By Doug Struck
If anything could puncture the myth of overregulation, it should have been the plight last week of a third-of-a-million thirsty West Virginians. The Jan. 9 spill from a plant that sells chemicals for coal processing poisoned the water supply near Charleston and exposed the lie that the government is vigilant about public safety.
Bostonians got a small taste of life without clean water in 2010, when a major pipe burstand residents in the metro area were advised to boil water for three days. In West Virginia, people were told not to even touch it—not to bathe, cook or clean with it, let alone drink it— for nine days while getting precious little information from safety regulators.
It turned out the tank that leaked had not been inspected since 1991. The Charleston Gazette, led by a renowned environmental reporter, Ken Ward Jr., was all over the story. But each time they turned to the federal or state agencies responsible for oversight of the plant—the state environmental agency, the EPA that enforces the Clean Water Act and other federal laws, and Centers for Disease Control, called in for help with chemical safety standards—they were met with silence. The officials had nothing to say about the matter and had little advice for the residents—more than 400 of whom were sickened and hospitalized.
When state regulators and the CDC finally said last Friday they had determined the water was safe to drink, reporters asked how they calculated that. The chemical, MCHM, isn’t even regulated by the federal government; there are no set safety standards. The CDC said it had looked at an unpublished 1990 study of rat deaths from the chemical, but would not explain how that study led to conclusions for humans.
Frustrated by six days of silence, Gazette reporter David Gutman tracked down the chief of the CDC at his home, but the official, Tom Frieden, would not even talk about the emergency. In a world of true public accountability, that dereliction of duty should have led to a humiliated resignation or prompt dismissal.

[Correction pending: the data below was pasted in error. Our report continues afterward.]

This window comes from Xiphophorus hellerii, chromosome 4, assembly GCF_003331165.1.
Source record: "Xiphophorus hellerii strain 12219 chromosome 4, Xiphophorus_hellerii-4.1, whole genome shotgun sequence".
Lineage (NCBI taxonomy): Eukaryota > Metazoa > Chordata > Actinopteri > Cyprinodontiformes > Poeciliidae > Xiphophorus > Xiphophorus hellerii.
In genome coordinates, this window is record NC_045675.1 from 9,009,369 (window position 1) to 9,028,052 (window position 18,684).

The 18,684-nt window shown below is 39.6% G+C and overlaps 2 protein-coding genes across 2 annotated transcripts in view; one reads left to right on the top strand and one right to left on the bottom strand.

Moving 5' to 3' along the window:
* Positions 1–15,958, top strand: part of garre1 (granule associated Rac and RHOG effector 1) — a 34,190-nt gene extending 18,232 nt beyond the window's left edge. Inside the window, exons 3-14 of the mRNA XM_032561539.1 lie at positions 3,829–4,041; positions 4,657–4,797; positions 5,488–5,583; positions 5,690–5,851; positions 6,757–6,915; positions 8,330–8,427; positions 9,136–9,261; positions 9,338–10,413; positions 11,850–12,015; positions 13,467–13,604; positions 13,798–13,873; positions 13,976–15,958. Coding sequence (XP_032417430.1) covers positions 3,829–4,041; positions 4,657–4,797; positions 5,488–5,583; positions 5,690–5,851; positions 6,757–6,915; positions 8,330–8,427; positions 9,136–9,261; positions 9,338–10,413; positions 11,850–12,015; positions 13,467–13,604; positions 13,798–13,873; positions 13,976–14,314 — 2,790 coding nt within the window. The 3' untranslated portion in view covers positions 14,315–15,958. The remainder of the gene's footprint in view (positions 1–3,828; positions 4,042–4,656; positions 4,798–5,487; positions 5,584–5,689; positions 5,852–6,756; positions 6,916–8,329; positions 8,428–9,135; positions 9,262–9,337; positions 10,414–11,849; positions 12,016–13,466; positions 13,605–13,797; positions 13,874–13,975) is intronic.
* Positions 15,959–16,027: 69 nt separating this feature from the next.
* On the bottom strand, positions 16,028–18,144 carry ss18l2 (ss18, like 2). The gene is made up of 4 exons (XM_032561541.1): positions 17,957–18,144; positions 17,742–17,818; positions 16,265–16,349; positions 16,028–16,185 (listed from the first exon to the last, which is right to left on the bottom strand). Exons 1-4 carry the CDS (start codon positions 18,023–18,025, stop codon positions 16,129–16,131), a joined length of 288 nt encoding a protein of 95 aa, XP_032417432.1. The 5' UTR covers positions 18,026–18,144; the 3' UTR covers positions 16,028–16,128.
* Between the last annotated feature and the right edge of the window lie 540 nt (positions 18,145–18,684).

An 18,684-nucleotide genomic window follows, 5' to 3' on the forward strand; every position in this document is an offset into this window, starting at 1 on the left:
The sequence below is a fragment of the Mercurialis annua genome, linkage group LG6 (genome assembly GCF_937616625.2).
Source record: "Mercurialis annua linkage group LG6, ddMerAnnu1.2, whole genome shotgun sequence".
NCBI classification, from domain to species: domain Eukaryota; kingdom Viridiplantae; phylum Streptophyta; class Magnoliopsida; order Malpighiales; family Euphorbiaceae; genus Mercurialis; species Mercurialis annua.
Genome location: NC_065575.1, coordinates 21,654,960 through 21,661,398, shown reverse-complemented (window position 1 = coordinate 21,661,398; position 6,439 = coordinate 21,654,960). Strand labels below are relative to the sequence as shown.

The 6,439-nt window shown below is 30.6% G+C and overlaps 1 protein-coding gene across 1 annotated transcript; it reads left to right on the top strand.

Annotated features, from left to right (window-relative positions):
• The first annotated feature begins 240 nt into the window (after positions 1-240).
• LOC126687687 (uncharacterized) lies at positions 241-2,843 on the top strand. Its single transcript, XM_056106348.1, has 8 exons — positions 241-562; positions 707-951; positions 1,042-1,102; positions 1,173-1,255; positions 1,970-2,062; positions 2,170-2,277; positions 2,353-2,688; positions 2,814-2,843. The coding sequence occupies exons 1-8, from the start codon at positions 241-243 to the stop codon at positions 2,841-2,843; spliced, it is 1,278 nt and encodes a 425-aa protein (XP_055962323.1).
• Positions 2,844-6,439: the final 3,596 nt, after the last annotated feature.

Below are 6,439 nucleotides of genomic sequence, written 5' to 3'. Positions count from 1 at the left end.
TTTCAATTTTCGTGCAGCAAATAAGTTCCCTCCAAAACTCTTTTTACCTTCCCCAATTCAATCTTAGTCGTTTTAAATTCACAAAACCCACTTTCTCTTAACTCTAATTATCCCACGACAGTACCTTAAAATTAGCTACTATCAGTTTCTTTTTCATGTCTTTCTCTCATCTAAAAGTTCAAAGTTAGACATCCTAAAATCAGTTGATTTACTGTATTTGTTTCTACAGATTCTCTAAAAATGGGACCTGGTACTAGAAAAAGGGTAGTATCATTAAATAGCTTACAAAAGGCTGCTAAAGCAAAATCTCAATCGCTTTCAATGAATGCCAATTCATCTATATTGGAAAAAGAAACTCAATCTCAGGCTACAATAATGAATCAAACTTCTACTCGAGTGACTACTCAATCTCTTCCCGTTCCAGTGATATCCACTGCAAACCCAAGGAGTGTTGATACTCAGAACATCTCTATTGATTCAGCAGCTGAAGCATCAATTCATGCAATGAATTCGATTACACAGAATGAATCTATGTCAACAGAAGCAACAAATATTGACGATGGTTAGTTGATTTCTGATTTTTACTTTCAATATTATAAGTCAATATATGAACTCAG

But we are not in such a world. Forty-four years ago, as Peter Dykstra of the Environmental Health News pointed out this week, the president of the United States declared that “restoring nature to its natural state is a cause beyond party and beyond factions. It has become a common cause of all of the people of this country.” That was a Republican, Richard M. Nixon, who created the EPA, signed into law the Clean Air Act, and—when he got cold feet and vetoed the Clean Water Act—was overridden by a Congress of united Republicans and Democrats.
Today, virtually any move to protect the environment or environmental public safety sets off a howling protest in Congress that evil bureaucracy is throttling beleaguered business. The EPA has become a punching bag, assailed by Republicans at every turn, and under constant siege by lawmakers who want to throw open the door to unrestrained business. In West Virginia, long beholden to coal companies and suspicious of government, pressures on local regulators must be even greater. One day before the spill, W. Va. Gov. Earl Ray Tomblin was railing against the EPA’s “misguided policies on coal.” The next day, he was asking for federal help to clean up the emergency.
Why should the public trust business with their health and safety? Business owners have no responsibility to protect the public —their legal fiduciary responsibility is to get as much profits as possible, regardless of public good. Freedom Industries, which owns the plant and was founded by a two-time felon, proved that: the company promptly went bankrupt to try to sidestep fines, liability lawsuits, and a bill for $2.4 million in unpaid taxes.
The cry of overregulation is simply overblown. The Toxic Substances Control Act, the 1976 law that is supposed to protect us from dangerous chemicals, is hopelessly overwhelmed by today’s burgeoning chemical use. It covers only a relative handful of the thousands of chemicals being used today.
And when health, safety and environmental regulations are imposed, businesses typically benefit: they upgrade, modernize, become more efficient and more profitable.
One would have expected the events in West Virginia to generate a swell of protests, and demands for more and better regulation. There were a few such outcries, but mostly the events were greeted by the same response as that from regulators: the sound of silence.